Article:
The health of Northeast Asia’s economy depends on a satisfactory resolution to the Korean peninsula’s nuclear issues, according to John Endicott, director of the Center for International Strategy, Technology and Policy at the Sam Nunn School of International Affairs at Georgia Institute of Technology

Addressing the Korea Southeast United States Chamber of Commerce last week at the World Trade Center Atlanta, Dr. Endicott said failing to reach a resolution with North Korea on its nuclear program “would drag down Northeast Asia in a way that we don’t need at this time.”

However, Dr. Endicott, who is also the chamber’s president, said, “I am hopeful this administration will take up a more positive stance” than it did during the most recent negotiations in Beijing in June. Those negotiations were the third round of six-party talks that included China, Japan, Russia and South Korea.

“The sooner we finish with this particular problem and [North Korea] is on an even keel with South Korea, the better it is for Northeast Asia,” he said.

According to Dr. Endicott, the United States’ position during June’s negotiations included “the kinds of demands that are show stoppers.” The U.S.’s unyielding stance led North Korea, as well as the U.S.’s negotiation partners, to question the Bush administration’s commitment to resolving the dispute, he said.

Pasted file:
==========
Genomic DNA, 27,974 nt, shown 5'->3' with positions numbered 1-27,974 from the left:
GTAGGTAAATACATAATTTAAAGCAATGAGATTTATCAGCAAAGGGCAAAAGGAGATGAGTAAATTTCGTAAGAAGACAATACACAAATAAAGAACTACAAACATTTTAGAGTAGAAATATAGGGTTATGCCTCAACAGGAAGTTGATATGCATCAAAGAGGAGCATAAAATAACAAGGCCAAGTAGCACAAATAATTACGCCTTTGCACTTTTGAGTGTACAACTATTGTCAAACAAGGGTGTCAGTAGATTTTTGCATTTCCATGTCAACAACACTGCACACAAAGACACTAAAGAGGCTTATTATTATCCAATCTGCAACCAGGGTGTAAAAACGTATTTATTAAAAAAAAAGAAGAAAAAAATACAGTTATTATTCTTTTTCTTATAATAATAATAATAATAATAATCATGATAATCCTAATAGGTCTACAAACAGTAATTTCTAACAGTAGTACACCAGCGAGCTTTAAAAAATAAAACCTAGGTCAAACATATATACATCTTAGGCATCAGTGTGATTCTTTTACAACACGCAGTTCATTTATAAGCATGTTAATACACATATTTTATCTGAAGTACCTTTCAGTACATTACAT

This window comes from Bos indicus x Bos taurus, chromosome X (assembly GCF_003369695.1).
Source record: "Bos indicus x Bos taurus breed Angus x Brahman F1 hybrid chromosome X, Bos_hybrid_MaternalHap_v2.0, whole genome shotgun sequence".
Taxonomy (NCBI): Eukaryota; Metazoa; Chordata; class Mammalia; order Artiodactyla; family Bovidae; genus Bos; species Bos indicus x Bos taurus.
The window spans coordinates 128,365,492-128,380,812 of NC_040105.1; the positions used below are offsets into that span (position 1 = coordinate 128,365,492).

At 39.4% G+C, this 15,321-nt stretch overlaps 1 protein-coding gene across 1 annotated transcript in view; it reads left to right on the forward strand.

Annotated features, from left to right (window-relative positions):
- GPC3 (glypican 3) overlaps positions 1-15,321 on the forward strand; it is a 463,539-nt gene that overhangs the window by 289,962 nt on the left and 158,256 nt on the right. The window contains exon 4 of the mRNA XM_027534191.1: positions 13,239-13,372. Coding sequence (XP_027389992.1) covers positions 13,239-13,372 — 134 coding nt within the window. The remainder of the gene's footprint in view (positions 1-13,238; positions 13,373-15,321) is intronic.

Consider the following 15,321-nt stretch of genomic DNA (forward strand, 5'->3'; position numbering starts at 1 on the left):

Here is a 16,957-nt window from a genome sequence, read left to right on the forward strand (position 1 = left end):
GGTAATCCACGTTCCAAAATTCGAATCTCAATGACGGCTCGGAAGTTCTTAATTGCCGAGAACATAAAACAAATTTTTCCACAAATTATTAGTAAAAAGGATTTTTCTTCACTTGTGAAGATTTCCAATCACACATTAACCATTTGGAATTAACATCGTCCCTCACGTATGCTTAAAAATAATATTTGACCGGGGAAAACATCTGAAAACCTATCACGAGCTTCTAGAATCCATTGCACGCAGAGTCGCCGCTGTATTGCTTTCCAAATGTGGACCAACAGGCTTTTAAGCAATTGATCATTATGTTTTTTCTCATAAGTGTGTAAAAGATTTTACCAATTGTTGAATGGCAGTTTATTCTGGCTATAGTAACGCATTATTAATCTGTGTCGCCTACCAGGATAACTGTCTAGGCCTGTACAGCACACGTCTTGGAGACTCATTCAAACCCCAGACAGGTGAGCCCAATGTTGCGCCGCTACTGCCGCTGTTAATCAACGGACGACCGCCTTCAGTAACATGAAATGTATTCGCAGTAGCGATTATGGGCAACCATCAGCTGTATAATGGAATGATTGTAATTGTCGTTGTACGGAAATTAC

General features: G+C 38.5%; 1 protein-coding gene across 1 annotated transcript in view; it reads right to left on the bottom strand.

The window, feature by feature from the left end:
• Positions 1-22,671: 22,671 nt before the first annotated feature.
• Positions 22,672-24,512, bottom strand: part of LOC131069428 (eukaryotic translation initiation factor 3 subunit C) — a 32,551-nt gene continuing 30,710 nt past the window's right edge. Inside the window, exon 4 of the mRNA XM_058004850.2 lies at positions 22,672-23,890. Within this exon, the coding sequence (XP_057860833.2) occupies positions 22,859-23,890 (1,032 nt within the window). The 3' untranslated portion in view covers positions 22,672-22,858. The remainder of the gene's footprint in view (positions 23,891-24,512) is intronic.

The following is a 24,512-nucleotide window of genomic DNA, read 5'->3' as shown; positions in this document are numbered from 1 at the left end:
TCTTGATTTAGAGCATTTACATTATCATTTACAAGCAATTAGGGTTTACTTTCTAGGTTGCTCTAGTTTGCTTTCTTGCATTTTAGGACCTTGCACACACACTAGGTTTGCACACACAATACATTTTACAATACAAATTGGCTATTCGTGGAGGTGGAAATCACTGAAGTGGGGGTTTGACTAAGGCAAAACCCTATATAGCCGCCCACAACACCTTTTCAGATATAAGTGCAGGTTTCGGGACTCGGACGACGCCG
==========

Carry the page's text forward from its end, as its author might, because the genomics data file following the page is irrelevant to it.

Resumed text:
“China has threatened to cease being a negotiator unless the U.S. negotiates in earnest,” said Dr. Endicott. Japan and South Korea are also pressing the U.S. to take a more moderate stance, he said.

Quoting from U.S. State Department position papers regarding the contentious U.S. demands, Dr. Endicott explained, “Even after dismantlement, a ‘wholly transformed relationship with the United States’ would follow only if DPRK (North Korea) ‘changes its behavior on human rights,’ addresses the ‘issues underlying’ its inclusion on the terrorist list, eliminates chemical and biological weapons programs, ‘puts an end to the proliferation of missiles and missile-related technology and adopts a less provocative conventional force disposition.’ ”

Dr. Endicott said South Korea also introduced a six-step proposal to end the nuclear crisis, which essentially asks North Korea to live up to its 1991 nuclear agreement. The South Korean proposal also holds open the possibility of North Korea operating one light-water nuclear reactor, which is considered less capable of producing weapons-grade plutonium than North Korea’s current graphite reactors, said Dr. Endicott.

The economic impact of North Korea’s stalled nuclear program on the region is significant, he said. North Korea has already spent $88 million on site preparation for a nuclear energy plant in Kumho, North Korea, and awarded $2.3 billion in contracts to South Korean companies, he said. Japan has also spent $400 million on the project.

Also, with all action on North Korea’s nuclear program suspended, 7,500 nuclear technicians trained for the project are in the international job market, he said.

To prevent a risk to international security, “It would be wise to get them busy,” Dr. Endicott said.

An additional risk to Northeast Asia is posed by Japan’s rearming, he said, which is a “fundamentally different” posture from that which has been taken since 1945.

“An arms race is always devastating to economies,” Dr. Endicott said, perhaps not to the arms industry, but certainly to most other segments of the economy.

For more information, contact Dr. Endicott at (404) 894-9451 or For more information on the Korea SEUS Chamber, go to